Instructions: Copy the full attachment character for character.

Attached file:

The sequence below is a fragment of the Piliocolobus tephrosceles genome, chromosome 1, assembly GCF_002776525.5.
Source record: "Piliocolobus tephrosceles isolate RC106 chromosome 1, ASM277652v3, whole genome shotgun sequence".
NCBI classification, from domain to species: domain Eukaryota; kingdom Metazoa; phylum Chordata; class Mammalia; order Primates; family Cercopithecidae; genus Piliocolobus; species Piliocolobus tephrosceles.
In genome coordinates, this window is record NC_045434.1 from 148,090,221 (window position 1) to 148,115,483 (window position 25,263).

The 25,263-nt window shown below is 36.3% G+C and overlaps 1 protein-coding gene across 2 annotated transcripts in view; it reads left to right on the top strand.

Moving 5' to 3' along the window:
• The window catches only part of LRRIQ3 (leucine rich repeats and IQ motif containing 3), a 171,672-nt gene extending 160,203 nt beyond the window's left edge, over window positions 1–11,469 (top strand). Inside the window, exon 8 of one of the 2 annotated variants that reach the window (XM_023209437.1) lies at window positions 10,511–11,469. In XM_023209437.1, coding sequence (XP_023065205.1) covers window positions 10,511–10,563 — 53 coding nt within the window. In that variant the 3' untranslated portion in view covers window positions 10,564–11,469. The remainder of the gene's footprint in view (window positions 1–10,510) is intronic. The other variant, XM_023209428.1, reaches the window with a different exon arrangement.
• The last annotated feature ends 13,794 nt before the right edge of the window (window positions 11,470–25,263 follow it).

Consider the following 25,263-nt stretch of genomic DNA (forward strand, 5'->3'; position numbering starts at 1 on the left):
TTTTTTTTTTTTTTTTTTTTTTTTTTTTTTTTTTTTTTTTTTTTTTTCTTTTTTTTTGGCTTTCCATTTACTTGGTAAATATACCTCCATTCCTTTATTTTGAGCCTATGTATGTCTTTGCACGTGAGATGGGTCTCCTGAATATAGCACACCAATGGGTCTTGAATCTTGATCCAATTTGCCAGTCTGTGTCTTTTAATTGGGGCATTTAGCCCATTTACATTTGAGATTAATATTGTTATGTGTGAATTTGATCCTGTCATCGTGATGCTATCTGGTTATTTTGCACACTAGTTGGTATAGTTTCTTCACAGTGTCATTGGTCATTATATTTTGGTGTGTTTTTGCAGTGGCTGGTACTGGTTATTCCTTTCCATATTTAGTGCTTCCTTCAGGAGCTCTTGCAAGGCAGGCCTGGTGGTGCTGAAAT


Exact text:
The sequence below is a fragment of the Piliocolobus tephrosceles genome, chromosome 1, assembly GCF_002776525.5.
Source record: "Piliocolobus tephrosceles isolate RC106 chromosome 1, ASM277652v3, whole genome shotgun sequence".
NCBI classification, from domain to species: domain Eukaryota; kingdom Metazoa; phylum Chordata; class Mammalia; order Primates; family Cercopithecidae; genus Piliocolobus; species Piliocolobus tephrosceles.
In genome coordinates, this window is record NC_045434.1 from 148,090,221 (window position 1) to 148,115,483 (window position 25,263).

The 25,263-nt window shown below is 36.3% G+C and overlaps 1 protein-coding gene across 2 annotated transcripts in view; it reads left to right on the top strand.

Moving 5' to 3' along the window:
• The window catches only part of LRRIQ3 (leucine rich repeats and IQ motif containing 3), a 171,672-nt gene extending 160,203 nt beyond the window's left edge, over window positions 1–11,469 (top strand). Inside the window, exon 8 of one of the 2 annotated variants that reach the window (XM_023209437.1) lies at window positions 10,511–11,469. In XM_023209437.1, coding sequence (XP_023065205.1) covers window positions 10,511–10,563 — 53 coding nt within the window. In that variant the 3' untranslated portion in view covers window positions 10,564–11,469. The remainder of the gene's footprint in view (window positions 1–10,510) is intronic. The other variant, XM_023209428.1, reaches the window with a different exon arrangement.
• The last annotated feature ends 13,794 nt before the right edge of the window (window positions 11,470–25,263 follow it).

Consider the following 25,263-nt stretch of genomic DNA (forward strand, 5'->3'; position numbering starts at 1 on the left):
TTTTTTTTTTTTTTTTTTTTTTTTTTTTTTTTTTTTTTTTTTTTTTTCTTTTTTTTTGGCTTTCCATTTACTTGGTAAATATACCTCCATTCCTTTATTTTGAGCCTATGTATGTCTTTGCACGTGAGATGGGTCTCCTGAATATAGCACACCAATGGGTCTTGAATCTTGATCCAATTTGCCAGTCTGTGTCTTTTAATTGGGGCATTTAGCCCATTTACATTTGAGATTAATATTGTTATGTGTGAATTTGATCCTGTCATCGTGATGCTATCTGGTTATTTTGCACACTAGTTGGTATAGTTTCTTCACAGTGTCATTGGTCATTATATTTTGGTGTGTTTTTGCAGTGGCTGGTACTGGTTATTCCTTTCCATATTTAGTGCTTCCTTCAGGAGCTCTTGCAAGGCAGGCCTGGTGGTGCTGAAAT